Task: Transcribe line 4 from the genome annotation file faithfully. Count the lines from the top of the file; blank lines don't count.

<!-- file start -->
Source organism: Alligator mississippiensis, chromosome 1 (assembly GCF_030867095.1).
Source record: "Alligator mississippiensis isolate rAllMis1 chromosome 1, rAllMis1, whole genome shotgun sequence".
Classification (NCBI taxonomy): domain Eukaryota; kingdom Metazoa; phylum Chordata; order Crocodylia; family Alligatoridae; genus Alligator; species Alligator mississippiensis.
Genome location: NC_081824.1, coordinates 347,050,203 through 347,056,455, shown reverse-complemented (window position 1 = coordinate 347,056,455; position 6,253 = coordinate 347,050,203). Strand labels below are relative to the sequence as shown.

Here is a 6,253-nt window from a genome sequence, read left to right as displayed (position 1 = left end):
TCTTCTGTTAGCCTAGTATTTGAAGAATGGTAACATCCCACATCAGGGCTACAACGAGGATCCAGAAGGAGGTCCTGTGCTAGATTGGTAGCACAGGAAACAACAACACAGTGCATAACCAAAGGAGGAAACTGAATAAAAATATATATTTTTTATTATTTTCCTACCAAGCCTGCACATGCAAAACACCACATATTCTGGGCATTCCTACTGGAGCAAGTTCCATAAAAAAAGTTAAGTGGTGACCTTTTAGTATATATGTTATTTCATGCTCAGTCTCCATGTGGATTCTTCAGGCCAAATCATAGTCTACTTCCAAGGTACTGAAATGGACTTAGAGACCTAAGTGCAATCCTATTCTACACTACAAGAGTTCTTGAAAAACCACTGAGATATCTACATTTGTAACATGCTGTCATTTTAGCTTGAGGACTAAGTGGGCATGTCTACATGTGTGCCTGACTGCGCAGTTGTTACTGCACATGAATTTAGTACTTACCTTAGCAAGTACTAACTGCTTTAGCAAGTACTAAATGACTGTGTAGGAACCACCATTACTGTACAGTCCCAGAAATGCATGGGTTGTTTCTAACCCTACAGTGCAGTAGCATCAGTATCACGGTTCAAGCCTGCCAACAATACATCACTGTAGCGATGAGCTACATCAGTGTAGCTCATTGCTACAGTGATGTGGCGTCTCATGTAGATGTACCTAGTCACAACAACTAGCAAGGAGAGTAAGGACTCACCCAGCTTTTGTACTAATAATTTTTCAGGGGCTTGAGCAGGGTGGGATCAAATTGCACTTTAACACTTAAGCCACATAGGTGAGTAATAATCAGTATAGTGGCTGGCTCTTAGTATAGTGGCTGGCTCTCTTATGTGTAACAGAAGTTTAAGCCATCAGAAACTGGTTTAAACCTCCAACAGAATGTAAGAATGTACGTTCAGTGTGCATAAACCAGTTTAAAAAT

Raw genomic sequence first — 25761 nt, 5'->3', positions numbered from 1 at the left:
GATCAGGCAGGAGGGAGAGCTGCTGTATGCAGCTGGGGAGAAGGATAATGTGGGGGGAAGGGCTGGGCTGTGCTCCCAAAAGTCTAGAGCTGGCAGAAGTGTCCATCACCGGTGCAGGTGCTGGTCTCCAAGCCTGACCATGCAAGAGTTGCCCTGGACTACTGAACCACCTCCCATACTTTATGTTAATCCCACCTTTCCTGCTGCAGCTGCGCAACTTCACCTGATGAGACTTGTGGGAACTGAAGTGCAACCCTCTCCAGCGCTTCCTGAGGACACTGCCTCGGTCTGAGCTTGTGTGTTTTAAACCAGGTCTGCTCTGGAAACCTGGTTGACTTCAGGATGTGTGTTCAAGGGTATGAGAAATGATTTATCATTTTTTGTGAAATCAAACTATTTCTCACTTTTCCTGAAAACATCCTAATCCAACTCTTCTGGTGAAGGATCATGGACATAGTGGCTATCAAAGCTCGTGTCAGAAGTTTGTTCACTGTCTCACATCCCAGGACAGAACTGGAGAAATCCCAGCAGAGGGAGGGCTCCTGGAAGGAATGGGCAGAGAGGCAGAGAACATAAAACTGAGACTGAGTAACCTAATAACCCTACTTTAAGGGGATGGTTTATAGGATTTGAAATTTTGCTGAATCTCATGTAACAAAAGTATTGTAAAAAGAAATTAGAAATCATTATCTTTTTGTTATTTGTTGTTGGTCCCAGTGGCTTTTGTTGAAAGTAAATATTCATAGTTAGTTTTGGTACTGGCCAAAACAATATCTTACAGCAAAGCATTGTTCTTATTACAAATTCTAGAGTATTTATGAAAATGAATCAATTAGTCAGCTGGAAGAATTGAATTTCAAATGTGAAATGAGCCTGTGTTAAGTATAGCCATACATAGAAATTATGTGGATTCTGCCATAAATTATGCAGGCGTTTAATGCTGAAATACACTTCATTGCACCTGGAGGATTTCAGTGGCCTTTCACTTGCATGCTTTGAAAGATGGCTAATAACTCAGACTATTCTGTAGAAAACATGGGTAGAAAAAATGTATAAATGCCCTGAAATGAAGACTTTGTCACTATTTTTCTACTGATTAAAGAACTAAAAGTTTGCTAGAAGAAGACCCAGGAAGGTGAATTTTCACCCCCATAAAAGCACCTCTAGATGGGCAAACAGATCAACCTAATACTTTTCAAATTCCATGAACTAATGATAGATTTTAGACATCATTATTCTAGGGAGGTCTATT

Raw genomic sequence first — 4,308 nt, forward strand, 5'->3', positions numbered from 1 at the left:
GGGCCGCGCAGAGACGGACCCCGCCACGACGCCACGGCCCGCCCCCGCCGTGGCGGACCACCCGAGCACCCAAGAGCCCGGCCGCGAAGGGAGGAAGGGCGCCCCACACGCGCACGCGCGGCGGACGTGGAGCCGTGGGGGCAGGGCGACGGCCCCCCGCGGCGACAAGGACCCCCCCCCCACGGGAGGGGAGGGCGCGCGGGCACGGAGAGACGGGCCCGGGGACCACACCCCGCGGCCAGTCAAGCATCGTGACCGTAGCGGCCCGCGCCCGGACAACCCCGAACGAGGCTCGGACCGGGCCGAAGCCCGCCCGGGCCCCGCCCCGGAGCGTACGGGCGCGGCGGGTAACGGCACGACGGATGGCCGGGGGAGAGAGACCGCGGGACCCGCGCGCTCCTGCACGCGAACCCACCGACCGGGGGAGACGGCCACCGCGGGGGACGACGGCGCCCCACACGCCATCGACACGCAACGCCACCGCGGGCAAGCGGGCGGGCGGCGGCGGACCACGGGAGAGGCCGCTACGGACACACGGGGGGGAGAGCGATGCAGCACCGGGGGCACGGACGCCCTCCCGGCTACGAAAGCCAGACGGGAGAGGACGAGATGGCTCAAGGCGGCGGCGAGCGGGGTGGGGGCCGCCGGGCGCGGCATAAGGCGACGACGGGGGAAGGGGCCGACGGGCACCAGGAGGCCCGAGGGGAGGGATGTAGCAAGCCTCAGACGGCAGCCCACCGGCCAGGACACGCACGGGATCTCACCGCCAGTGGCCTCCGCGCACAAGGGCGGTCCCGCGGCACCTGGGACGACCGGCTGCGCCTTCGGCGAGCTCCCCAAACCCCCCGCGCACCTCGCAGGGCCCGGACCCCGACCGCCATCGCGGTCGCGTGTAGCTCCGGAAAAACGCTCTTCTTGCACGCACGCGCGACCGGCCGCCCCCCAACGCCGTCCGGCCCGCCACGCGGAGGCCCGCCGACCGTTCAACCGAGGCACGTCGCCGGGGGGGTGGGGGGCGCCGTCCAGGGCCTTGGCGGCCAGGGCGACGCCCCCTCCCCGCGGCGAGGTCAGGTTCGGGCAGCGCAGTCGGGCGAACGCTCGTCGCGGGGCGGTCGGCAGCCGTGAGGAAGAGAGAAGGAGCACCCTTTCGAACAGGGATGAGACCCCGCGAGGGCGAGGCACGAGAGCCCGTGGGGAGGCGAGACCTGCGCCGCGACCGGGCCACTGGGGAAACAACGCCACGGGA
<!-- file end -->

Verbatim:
Genome location: NC_081824.1, coordinates 347,050,203 through 347,056,455, shown reverse-complemented (window position 1 = coordinate 347,056,455; position 6,253 = coordinate 347,050,203). Strand labels below are relative to the sequence as shown.